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If Hollywood wants to make a movie about anything having to do with the military, there is one man they have to woo first: Phil Strub, entertainment liaison at the Department of Defence since 1989.
Strub, a former Navy videographer, is now the sole person whose call it is to green light or deny a film’s right to military cooperation on everything from accessing information and advisors to using the Air Force’s planes or the Navy’s ships.
For example, this summer’s “Superman” reboot “Man of Steel” was initially denied Pentagon support because Strub found the script’s portrayal of the military “cartoony,” according to an article in Fortune Magazine by Soo Youn, who interviewed the elusive Strub.
As the story goes, “Warner Bros. asked Strub to reconsider, flying him to L.A. to meet screenwriter David S. Goyer, who modified his script to incorporate Strub’s suggestions.”
Hollywood is usually willing to play ball with Strub because his blessing means a huge break for a film’s production budget.
This year’s Oscar-nominated “Captain Phillips,” for example, used a U.S. military guided missile destroyer, an amphibious assault ship, several helicopters, and members of SEAL Team Six, who play themselves but are not on active duty — all courtesy of the U.S. Navy, who were able to work the shoot into their training.
Fortune notes that “even in an age of special effects, it’s exponentially cheaper to film on actual military ships with real military advisers.”
For “Man of Steel,” using military efforts cost less than $US1 million on a movie with a production budget of $225 million.
Another perk of having Strub sign off on a Hollywood project is it often means production is able to avoid Screen Actors Guild (SAG) daily minimum rates ($153 for eight hours, plus overtime) for unionized actors. Then they save again by not having to pay residuals, notes Fortune.
The upside for Strub is that “in turn, the image and message of the American armed forces gets projected before a global audience.”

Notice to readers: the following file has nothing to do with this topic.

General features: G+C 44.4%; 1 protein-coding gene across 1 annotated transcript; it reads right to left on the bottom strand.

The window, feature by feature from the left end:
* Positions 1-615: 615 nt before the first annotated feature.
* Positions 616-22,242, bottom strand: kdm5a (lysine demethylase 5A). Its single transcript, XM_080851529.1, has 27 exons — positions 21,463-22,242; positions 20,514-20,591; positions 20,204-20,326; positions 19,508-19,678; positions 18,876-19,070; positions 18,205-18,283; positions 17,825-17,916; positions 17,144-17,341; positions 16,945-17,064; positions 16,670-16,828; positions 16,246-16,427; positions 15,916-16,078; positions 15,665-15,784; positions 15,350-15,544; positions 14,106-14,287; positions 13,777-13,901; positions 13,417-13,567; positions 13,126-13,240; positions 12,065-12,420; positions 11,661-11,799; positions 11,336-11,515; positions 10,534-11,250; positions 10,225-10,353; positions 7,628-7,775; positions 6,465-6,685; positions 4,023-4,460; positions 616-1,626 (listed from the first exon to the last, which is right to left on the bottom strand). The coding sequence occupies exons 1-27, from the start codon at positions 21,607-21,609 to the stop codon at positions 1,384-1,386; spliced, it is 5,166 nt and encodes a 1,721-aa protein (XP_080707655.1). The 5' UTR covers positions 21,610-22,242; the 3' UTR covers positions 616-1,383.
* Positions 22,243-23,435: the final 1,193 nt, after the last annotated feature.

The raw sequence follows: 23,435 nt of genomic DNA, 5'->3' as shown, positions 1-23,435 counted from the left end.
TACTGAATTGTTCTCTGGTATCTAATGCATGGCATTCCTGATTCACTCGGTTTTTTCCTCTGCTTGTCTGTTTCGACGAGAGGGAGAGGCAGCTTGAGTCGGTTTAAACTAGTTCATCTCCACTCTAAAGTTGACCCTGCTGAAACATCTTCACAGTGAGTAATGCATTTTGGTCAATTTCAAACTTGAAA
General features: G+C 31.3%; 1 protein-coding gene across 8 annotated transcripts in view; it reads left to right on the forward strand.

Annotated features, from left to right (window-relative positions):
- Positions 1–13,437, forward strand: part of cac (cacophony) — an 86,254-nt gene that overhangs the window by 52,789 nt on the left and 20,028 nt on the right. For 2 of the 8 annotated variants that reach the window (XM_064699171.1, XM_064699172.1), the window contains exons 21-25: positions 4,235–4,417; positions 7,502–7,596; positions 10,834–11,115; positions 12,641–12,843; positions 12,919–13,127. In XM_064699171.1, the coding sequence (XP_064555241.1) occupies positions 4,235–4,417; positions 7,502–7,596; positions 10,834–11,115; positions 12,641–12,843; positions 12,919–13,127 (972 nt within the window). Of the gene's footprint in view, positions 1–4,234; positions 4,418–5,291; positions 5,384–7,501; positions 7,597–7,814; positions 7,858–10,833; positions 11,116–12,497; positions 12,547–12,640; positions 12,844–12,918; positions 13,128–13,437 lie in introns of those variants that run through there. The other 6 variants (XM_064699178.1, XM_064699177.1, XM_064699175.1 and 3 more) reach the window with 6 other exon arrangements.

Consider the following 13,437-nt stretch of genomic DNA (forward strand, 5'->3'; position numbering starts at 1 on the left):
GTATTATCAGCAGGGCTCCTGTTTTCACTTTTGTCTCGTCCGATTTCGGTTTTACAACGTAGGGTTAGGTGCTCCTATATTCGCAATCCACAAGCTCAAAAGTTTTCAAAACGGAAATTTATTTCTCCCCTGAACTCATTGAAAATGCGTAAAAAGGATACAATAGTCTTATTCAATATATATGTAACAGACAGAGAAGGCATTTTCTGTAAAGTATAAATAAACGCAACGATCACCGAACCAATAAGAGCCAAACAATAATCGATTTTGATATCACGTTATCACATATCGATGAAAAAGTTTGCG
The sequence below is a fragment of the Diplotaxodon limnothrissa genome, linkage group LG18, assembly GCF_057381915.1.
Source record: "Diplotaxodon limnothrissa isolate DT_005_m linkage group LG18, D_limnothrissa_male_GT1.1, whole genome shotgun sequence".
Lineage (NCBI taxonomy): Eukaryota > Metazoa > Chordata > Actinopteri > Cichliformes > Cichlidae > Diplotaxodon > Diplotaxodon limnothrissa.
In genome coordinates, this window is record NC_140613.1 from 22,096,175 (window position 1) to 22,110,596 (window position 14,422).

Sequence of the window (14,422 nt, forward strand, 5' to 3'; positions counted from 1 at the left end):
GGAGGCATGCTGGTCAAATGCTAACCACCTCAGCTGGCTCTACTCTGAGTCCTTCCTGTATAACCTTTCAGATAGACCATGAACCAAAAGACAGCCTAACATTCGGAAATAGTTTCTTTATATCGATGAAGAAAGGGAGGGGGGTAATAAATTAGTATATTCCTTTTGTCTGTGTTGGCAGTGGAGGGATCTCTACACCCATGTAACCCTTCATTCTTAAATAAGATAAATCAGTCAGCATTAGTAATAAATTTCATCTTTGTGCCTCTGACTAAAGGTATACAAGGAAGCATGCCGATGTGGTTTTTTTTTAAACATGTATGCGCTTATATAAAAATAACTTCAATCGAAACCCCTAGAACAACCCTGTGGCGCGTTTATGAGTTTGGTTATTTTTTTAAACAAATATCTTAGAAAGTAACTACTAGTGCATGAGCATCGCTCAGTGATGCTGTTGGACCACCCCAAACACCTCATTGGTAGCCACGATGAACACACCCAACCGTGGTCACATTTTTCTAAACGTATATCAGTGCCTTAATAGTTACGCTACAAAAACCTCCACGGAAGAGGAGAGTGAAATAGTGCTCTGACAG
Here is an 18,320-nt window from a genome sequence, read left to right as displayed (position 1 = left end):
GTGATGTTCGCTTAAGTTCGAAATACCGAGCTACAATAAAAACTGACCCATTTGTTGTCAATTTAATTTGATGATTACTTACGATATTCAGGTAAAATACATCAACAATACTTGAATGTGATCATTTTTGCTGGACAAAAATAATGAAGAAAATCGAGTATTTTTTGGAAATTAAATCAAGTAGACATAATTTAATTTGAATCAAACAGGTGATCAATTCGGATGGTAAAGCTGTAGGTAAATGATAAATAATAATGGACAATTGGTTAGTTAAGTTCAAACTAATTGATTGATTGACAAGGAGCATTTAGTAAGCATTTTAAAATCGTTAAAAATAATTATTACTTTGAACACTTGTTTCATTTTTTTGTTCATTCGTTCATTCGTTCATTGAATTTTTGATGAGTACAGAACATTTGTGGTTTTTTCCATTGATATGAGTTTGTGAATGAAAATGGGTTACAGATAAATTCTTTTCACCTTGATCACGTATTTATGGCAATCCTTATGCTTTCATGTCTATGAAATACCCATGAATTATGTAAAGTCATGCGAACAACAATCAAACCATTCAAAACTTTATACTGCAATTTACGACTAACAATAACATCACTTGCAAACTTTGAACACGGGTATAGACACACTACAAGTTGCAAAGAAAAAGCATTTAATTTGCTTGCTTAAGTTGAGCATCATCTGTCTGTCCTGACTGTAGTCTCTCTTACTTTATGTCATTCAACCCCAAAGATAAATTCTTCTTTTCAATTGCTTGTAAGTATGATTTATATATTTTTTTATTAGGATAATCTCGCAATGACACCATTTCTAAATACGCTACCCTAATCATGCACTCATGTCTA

As Strub admitted in a 2011 video about the Pentagon censoring Hollywood, “The relationship between Hollywood and the Pentagon has been described as a mutual exploitation. We’re after military portrayal, and they’re after our equipment.”
If the Pentagon supports a script, it means they are also able to ask for changes.
“If you’re willing to play ball and make the changes that they want, you get the stuff basically for free,” adds David Robb, author of “Operation Hollywood: How the Pentagon Shapes and Censors the Movies.”
Films are denied Pentagon support by Strub if they show the military in a negative light, such as scenes that include drug use, murder, or torture without subsequent punishment.
For those reasons, “Platoon,” “Apocalypse Now,” “Zero Dark Thirty,” and “Argo” have all been denied support by Strub, despite opening to critical and box office success.
Not to say that filmmakers who cooperate with Strub are not successful — he has worked on scripts of movies helmed by the likes of Michael Bay, Ridley Scott, and Steven Spielberg, on hits such as the “Transformers” franchise, “007: Tomorrow Never Dies,” “Iron Man,” and “Lone Survivor.”
Peter Berg’s 2013 film “Lone Survivor,” starring Mark Wahlberg as real-life Navy SEAL Marcus Luttrell, was shot at Kirtland Air Force Base in New Mexico on a $40million budget but didn’t have to pay location fees because it happened to be one of the training grounds for the Air Force Special Forces unit that actually rescued Luttrell.
But as for whether the military’s positive portrayal on film actually affects enrollment, Strub tells Fortune:
“You get anecdotal information, there’s no statistics, no metrics, no scientific data. It’s just assumed. In some cases, like ‘Black Hawk Down,’ it was the leadership’s interest in setting the record straight and recognising the valor and competence and bravery of the combatants, particularly those who lost their lives. It’s far more in these people’s minds than helping with recruiting and retention.”
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